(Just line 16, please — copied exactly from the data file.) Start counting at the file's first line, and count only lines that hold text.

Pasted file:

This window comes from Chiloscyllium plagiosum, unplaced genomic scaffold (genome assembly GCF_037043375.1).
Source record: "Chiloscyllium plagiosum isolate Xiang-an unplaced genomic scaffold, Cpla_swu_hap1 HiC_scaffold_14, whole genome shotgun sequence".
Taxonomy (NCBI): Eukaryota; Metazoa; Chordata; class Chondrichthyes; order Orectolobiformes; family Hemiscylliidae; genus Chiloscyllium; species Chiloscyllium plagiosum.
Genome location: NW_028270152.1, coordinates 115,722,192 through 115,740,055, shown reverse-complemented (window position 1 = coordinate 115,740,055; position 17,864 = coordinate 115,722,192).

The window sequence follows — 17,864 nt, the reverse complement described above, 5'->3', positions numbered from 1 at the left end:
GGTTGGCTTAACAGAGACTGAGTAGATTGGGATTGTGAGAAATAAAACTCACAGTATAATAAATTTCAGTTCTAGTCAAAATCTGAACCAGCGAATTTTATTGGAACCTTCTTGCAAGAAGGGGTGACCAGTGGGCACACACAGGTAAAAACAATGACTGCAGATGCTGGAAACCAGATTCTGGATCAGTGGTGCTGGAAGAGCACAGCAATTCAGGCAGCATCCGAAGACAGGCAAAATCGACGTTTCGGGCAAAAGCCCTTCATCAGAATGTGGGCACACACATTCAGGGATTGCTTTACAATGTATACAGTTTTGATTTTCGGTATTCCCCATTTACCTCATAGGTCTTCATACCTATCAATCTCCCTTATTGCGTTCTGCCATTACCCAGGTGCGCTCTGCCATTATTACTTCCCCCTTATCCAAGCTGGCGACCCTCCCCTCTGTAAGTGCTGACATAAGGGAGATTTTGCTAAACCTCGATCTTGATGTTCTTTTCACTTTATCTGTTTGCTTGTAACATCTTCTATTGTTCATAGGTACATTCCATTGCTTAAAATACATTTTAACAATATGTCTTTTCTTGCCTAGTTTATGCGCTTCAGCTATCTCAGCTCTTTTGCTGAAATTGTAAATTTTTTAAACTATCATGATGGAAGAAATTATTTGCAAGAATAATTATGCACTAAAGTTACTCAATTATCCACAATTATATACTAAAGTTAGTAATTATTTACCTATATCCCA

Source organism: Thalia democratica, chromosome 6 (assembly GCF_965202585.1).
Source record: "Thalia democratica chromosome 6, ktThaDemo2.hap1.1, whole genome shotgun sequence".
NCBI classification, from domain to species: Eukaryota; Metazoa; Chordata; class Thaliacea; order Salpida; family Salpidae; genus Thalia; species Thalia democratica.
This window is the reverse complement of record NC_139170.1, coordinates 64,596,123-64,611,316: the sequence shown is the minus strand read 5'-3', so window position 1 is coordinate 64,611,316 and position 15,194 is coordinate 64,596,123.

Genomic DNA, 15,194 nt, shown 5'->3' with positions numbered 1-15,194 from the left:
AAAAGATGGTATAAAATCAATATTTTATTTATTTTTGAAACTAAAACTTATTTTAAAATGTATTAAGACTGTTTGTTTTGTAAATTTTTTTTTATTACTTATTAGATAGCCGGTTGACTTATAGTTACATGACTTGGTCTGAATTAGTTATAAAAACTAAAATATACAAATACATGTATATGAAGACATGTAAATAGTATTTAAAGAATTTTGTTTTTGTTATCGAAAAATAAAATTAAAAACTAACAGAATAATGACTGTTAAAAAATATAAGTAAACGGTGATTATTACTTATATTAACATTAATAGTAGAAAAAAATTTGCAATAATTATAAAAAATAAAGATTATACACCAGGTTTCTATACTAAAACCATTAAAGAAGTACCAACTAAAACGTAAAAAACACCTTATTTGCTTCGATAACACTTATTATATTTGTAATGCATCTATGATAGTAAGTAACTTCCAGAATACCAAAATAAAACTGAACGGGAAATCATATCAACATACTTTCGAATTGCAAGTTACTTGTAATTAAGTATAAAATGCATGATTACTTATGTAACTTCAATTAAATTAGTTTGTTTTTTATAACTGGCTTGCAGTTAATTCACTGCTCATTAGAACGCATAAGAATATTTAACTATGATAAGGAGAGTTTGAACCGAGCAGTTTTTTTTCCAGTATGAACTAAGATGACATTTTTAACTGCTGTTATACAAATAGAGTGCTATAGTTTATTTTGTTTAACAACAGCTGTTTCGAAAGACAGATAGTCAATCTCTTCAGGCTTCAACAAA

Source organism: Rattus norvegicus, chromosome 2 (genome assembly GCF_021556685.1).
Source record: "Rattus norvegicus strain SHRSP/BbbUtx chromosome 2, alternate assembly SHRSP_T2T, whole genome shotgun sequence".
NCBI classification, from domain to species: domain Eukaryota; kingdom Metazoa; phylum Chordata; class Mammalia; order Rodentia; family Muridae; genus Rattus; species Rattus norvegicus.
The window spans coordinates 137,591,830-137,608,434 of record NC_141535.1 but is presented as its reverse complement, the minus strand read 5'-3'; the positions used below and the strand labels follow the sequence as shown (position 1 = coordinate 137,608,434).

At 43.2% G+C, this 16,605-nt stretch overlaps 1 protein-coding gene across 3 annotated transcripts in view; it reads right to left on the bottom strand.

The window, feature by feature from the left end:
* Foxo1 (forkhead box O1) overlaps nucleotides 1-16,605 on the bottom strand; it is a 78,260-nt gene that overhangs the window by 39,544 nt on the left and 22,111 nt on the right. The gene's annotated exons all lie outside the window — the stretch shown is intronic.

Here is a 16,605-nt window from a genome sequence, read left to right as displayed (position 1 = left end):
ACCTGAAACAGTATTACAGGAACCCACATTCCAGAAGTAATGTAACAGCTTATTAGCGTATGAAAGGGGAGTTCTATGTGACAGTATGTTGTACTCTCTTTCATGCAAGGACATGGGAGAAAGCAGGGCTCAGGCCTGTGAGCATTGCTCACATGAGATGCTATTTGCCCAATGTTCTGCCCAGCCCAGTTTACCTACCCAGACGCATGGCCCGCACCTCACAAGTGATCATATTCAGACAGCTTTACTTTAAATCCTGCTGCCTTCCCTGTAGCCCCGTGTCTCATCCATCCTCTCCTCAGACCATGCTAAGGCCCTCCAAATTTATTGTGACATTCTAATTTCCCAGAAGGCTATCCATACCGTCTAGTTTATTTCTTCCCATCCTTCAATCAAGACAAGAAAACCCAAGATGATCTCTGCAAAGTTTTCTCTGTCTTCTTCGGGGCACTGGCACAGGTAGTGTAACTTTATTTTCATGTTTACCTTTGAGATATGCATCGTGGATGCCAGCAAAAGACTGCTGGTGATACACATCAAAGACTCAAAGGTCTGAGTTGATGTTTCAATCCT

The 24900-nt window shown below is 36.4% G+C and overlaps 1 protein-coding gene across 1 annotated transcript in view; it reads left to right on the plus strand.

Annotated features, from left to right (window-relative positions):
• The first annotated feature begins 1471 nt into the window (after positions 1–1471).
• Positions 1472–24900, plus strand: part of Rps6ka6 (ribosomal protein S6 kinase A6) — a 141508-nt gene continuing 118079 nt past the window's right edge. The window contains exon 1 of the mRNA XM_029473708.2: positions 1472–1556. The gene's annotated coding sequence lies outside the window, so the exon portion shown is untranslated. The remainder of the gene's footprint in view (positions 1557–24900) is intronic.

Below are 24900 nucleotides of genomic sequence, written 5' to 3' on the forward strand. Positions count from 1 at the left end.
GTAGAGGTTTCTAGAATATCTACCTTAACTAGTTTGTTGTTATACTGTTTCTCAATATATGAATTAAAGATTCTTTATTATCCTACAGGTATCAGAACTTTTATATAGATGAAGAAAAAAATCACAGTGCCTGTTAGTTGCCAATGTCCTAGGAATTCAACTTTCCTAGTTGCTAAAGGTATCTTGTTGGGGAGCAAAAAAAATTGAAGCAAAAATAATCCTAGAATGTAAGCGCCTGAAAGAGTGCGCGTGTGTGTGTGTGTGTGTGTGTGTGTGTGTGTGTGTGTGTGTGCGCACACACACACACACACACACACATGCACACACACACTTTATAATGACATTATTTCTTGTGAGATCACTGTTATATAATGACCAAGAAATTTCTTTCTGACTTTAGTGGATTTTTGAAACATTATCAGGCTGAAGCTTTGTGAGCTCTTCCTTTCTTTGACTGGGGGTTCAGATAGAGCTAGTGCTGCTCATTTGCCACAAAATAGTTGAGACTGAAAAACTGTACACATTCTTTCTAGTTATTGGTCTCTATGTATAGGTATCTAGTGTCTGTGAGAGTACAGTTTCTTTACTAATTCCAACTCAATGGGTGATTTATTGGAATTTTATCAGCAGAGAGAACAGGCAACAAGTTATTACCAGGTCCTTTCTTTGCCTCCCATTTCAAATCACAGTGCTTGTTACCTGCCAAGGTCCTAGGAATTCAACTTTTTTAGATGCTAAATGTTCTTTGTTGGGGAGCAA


The window spans coordinates 137,591,830-137,608,434 of record NC_141535.1 but is presented as its reverse complement, the minus strand read 5'-3'; the positions used below and the strand labels follow the sequence as shown (position 1 = coordinate 137,608,434).